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PRI's Environmental News Magazine

Borneo Dairy

Air Date: Week of July 23, 1999

Botanist Campbell Webb traveled deep into unexplored rain forest on the island of Borneo. His audio diary describes the great diversity of life found in this lush environment, but cautions that it's a habitat under assault.

Transcript

CURWOOD: It's Living on Earth. I'm Steve Curwood. If you're searching for the world's oldest and lushest rain forest, you'd likely head to the South Pacific island of Borneo, which is governed by Indonesia and Malaysia. And you might want to hurry. Widespread fires last year and the year before devastated about 12 million acres of forest and bush on Borneo, and continued logging endangers the habitat that remains. Campbell Webb is a botanist from Arnold Arboretum at Harvard University, who recently traveled deep into the Indonesian side of Borneo, through territory that is largely unexplored. He found a rainforest still teeming with biodiversity and a way of life under assault. His audio diary is read by Robin Lubbock.

(Bird and gibbon calls)

LUBBOCK: The Bornean gibbons announce another dawn in the rain forest. The smell of wood smoke and coffee curls up to the sleeping platform of our crude shelter. I'm shivering in the cool of the morning, in a remote part of the Indonesian province of West Kalimantan. I'm out here to analyze the species composition of the trees, to try to understand how the rain forest works, before it's gone.

(Chainsaws)

LUBBOCK: Borneo is in the midst of immense change. Logging, slash and burn agriculture and industrial plantations are destroying the forests. With the severe monetary crisis, everyone here is scrambling for any income they can find. And often they find it in the forest.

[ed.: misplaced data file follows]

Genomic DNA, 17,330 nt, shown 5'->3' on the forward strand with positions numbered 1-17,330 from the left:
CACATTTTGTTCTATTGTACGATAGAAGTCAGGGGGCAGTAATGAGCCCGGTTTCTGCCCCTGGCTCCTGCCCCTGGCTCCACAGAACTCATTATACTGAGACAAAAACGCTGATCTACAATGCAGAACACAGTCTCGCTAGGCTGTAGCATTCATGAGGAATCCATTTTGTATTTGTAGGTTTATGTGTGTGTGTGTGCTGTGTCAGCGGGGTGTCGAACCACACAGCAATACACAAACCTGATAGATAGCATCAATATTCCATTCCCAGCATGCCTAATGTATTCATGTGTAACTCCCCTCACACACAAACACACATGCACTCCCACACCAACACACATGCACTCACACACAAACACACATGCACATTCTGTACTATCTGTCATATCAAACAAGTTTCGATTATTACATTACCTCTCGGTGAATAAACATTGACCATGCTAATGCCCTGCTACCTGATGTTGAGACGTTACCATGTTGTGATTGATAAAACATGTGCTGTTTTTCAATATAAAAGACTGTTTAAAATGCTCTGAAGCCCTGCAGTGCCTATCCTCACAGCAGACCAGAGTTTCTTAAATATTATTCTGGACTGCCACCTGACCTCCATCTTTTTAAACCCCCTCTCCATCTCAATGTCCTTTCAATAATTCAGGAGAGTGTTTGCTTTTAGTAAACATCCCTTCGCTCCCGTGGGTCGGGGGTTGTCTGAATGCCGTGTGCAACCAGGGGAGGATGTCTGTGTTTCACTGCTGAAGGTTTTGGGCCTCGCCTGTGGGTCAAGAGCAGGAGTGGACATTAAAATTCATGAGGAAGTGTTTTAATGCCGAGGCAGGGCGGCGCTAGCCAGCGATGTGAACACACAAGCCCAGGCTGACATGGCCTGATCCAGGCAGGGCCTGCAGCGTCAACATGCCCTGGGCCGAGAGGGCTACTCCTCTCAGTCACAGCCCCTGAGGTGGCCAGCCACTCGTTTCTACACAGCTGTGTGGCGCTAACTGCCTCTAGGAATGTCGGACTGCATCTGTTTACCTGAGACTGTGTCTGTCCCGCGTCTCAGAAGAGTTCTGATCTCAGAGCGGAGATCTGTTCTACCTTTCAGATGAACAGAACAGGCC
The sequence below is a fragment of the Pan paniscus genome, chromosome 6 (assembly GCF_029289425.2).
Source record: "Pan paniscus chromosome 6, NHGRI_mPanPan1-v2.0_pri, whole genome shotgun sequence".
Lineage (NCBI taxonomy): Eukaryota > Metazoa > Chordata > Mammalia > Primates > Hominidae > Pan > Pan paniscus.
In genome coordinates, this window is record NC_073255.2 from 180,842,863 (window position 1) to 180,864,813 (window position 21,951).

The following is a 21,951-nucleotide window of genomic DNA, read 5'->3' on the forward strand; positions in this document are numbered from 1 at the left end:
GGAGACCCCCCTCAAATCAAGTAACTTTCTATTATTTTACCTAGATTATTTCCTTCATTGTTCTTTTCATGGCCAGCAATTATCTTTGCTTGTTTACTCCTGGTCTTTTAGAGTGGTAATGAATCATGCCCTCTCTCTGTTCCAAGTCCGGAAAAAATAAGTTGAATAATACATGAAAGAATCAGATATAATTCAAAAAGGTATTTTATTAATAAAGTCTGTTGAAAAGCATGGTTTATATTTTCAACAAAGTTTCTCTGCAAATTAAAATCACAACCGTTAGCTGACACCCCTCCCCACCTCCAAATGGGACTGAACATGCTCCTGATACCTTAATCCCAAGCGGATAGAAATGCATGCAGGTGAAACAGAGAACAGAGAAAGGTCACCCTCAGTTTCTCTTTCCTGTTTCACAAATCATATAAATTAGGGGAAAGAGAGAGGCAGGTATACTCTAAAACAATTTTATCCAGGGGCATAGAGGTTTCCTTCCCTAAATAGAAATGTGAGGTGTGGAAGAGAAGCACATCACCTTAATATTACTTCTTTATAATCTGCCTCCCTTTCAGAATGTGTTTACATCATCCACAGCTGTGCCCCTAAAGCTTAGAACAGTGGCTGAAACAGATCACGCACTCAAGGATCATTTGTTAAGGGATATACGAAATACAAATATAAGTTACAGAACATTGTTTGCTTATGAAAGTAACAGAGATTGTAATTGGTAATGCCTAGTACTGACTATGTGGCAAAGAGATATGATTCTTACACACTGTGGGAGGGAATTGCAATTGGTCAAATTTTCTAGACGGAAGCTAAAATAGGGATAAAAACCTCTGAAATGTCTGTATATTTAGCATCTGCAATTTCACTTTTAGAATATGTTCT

(Voices in traffic)

LUBBOCK: My trip to Bukit Lumut had taken five days from the provincial capital. The first leg of the journey featured a 12-hour bus ride along potholed roads. We arrived late at night in the town of Nanga Pinoh to find that the river Melawi had flooded and the streets were waist-deep in water. I had to hire a dugout canoe to reach the guest house.

(Splashing)

LUBBOCK: Next morning before dawn I washed in the river, ladling the cold water over me. The rivers here are the source of drinking water and food, the primary routes for travel, as well as being the bathroom and garbage disposal.

(Motorboat engine)

LUBBOCK: From Nanga Pinoh, I hired a speed boat, and for two days we motored upriver.

(Engine)

LUBBOCK: At the village of Ganjang, the boatman took me to the head man and we discussed, in a roundabout fashion, how many guides I needed and what I'd have to pay them. We sat on the floor of his house eating rice and boiled fish that his son had just caught.

(Splashing and motorboat engine)